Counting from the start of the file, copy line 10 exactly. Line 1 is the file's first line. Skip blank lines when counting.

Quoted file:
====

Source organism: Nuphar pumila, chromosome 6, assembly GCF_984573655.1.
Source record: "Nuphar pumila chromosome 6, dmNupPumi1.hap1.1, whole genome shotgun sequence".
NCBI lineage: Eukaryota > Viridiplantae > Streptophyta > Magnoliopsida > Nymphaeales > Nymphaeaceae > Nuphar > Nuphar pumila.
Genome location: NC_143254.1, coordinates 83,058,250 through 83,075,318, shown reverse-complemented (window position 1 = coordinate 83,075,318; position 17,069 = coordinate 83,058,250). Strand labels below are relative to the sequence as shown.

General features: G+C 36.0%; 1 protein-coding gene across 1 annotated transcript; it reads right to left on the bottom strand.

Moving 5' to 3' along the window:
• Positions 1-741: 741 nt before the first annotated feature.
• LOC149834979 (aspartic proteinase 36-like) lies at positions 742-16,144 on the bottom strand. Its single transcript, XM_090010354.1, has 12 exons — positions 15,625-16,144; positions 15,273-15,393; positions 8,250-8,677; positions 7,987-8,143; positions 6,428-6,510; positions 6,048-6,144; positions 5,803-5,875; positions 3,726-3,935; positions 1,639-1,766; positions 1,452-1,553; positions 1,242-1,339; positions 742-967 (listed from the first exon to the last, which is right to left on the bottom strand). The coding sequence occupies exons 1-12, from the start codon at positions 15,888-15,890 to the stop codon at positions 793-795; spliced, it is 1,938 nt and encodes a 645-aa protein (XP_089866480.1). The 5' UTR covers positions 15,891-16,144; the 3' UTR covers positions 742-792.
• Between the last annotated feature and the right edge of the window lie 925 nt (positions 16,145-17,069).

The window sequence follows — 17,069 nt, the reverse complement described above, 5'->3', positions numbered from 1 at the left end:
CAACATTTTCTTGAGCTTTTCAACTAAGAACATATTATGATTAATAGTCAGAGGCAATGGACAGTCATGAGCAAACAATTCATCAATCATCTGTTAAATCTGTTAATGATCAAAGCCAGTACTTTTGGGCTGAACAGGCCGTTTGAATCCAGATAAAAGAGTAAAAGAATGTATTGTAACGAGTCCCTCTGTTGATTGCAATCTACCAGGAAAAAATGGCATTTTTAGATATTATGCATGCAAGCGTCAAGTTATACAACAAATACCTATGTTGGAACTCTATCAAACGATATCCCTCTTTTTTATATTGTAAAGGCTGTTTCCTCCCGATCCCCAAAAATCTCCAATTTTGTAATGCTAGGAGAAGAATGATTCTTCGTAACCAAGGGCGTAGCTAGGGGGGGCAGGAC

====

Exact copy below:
The window sequence follows — 17,069 nt, the reverse complement described above, 5'->3', positions numbered from 1 at the left end: